Market economies experience frequent and prolonged fluctuations in economic activity, with recessions following booms. Recessions are of particular concern to the general public and policymakers because they imply underutilization of productive resources, especially in the form of unemployment. Booms, in turn, can create problems of their own, potentially leading to misallocation, an overheated economy, and inflationary pressures. To some extent, these business cycle fluctuations are efficient reactions to changes in economic conditions, such as changes in aggregate productivity. But they can also be the result of insufficient demand or policy mistakes and can be intensified by financial interlinkages, cross-border spillovers, and market imperfections, e.g., labor market frictions or financial frictions. This raises the question as to whether fiscal and/or monetary policy should be used to stabilize business cycle fluctuations.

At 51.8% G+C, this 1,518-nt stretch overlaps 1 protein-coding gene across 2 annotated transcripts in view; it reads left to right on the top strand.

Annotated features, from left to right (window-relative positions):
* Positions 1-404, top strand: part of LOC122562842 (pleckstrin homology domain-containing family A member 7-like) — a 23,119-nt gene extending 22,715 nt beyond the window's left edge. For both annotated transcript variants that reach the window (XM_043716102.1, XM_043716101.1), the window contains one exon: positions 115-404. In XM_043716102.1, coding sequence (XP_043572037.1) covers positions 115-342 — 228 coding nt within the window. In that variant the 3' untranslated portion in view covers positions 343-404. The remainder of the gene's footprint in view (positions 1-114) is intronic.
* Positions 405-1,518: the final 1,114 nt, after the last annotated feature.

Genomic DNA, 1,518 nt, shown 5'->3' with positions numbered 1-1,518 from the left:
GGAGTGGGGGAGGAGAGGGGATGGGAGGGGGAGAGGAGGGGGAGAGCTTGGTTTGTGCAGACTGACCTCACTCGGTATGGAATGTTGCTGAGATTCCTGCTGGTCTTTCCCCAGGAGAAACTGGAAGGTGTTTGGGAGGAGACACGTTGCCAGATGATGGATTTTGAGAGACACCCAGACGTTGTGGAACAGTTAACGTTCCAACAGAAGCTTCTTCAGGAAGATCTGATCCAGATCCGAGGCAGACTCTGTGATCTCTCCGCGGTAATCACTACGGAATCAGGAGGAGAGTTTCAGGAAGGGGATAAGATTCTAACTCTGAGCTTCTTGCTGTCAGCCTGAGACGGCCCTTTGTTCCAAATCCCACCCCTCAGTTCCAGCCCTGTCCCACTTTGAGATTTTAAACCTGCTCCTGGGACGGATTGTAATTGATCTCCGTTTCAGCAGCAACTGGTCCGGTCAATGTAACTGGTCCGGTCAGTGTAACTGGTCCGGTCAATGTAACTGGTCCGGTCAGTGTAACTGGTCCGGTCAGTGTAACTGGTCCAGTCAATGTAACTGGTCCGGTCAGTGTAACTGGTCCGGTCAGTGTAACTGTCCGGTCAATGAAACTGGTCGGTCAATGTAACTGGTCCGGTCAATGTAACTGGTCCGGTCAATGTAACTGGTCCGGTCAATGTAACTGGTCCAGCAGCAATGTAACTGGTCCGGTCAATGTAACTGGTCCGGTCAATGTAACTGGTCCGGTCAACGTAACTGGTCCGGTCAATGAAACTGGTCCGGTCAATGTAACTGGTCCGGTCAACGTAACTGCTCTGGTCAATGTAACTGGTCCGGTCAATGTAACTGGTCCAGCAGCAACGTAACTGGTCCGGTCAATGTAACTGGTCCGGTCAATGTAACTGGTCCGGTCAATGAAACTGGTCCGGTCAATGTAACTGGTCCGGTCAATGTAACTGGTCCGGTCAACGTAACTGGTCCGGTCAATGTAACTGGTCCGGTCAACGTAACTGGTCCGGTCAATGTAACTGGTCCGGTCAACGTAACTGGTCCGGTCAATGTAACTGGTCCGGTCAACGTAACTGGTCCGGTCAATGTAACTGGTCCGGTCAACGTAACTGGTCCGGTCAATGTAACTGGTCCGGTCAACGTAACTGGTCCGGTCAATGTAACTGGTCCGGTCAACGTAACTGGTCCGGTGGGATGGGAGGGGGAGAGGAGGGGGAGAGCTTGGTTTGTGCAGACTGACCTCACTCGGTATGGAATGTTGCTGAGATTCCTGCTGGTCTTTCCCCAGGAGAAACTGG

These questions lie at the heart of the Macroeconomic Policy under Market Imperfections Research Center. We seek to understand what drives business cycle fluctuations, whether these fluctuations are efficient or inefficient, how macroeconomic stabilization policy affects the economy,and whether it should be used to reduce fluctuations in macroeconomic variables. To answer these questions, we draw on a broad range of methods, e.g., using small-scale theoretical models to derive analytical insights, calibrated or estimated DSGE models for simulations, and structural VARs and network analysis for empirical analysis.